She started clearing her throat, and once she started it was like she couldn’t stop. “But most of all it’s here,” she said, clawing at her neck. “It feels like there’s something in my throat. And it’s getting bigger.”

::shiver::

megan abbott

Megan Abbott

I’ve been fangirling for Megan Abbott for awhile now, but with this she’s made me her slave. And she’s so pixie-cute petite you can fit her in your pocket. Looking at her mischievous, Mona Lisa smile you’d never expect her to so eloquently and ruthlessly explore the twisted, perilous, coming-of-age waters of teenage girls, waters that run black and deep. There are monsters that swim in that water, monsters that bite, scar and maim for life.

My only sadness and regret is that I’m finished, and this book isn’t even coming out until June, which means I’ve got a bit of a wait before I get my next Megan Abbott fix. I’m jonesing already. What can I say: she’s made me her junkie bitch.

You can find out more about the author at her website.
She’s also on the Twitter: @meganeabbott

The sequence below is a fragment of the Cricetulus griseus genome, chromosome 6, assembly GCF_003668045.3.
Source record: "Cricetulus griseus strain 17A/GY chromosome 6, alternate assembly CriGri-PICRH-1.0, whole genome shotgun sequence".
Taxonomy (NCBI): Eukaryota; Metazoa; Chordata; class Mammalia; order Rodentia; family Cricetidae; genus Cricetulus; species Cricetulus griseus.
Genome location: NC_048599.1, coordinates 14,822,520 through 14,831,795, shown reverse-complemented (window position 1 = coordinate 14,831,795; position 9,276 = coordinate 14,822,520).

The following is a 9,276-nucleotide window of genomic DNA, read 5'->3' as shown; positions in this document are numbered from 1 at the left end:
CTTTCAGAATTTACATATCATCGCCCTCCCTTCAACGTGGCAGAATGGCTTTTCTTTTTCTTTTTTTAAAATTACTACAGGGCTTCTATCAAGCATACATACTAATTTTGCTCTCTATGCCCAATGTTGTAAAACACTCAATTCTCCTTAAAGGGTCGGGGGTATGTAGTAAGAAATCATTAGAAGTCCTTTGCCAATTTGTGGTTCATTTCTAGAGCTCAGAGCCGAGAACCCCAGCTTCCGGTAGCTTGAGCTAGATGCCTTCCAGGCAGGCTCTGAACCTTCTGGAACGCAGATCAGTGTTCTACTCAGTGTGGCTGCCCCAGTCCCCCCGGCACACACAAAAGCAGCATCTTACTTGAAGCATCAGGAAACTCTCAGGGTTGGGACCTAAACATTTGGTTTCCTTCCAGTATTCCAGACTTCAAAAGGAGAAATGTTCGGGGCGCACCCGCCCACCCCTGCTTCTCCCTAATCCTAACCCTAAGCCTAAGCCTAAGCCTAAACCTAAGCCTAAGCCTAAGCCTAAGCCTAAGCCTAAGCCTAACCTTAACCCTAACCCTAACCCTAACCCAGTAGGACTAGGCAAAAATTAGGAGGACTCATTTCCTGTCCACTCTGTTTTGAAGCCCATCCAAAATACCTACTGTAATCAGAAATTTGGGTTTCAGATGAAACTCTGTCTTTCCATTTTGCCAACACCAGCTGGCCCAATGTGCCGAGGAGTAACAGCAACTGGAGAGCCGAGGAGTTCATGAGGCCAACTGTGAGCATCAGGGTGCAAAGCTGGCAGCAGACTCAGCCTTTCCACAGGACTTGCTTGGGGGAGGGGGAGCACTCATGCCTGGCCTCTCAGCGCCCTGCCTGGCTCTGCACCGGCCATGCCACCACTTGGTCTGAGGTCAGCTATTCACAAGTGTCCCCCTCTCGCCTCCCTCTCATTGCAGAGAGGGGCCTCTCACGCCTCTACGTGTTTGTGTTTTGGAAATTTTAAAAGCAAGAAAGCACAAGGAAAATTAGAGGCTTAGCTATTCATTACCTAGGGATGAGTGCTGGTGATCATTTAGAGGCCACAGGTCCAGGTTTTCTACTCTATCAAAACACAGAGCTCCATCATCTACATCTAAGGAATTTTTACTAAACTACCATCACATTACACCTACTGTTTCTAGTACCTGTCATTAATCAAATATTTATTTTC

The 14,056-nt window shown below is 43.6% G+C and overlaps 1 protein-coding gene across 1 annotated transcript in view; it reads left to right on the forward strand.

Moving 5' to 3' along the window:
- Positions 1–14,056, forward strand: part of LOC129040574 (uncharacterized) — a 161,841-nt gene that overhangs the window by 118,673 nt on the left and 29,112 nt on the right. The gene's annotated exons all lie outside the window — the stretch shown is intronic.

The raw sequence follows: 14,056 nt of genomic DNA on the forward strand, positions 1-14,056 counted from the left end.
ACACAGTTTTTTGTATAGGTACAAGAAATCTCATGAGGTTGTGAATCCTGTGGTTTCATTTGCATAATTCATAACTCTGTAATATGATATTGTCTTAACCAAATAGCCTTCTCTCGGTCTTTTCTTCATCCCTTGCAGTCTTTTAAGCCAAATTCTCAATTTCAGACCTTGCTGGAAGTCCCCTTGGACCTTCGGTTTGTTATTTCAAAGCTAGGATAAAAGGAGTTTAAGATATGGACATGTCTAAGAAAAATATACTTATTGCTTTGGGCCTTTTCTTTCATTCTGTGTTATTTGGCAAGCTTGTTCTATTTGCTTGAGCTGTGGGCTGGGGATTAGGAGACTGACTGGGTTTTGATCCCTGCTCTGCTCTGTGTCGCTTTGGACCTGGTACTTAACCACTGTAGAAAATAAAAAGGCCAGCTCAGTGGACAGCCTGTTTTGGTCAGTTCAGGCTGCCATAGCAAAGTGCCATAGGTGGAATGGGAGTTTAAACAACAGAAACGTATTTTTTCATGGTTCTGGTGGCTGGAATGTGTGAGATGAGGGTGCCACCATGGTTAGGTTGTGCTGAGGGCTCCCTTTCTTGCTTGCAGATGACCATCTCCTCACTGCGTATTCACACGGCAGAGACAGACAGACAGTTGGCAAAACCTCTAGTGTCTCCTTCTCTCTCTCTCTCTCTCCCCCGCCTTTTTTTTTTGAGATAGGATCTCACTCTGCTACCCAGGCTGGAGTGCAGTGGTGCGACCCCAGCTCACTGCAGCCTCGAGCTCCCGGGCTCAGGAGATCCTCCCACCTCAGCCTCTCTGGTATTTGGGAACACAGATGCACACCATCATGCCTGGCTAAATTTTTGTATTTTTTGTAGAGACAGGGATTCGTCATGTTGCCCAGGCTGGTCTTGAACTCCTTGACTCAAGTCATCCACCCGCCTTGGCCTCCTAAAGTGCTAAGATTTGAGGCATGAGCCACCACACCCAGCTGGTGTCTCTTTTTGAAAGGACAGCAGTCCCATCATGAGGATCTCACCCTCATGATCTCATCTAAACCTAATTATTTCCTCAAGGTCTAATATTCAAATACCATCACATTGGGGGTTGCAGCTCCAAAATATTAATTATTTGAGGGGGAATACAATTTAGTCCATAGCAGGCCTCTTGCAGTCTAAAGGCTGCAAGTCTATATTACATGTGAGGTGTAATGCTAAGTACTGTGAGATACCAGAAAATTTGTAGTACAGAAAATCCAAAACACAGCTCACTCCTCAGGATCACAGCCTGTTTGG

This review has also been posted to Goodreads.

****

A free copy was provided by the publishers through Netgalley for an honest review.

Megan Abbott writes suburban noir cheerleaders

Dare Me ★★★★
Megan Abbott
Reagan Arthur Books, 2012

dare meI’ve read gobs of creepy books and watched heaps of horror movies, but nothing can run a spike of scare through me quite like a gaggle of teen girls. You knew these things already, didn’t you? Or at least suspected — the vicious, petty jealousies, the unchecked hormones, the cutting intelligence harnessed to manipulate and intimidate, the capricious cruelty, the fathomless insecurities, the abiding self-loathing … need I go on?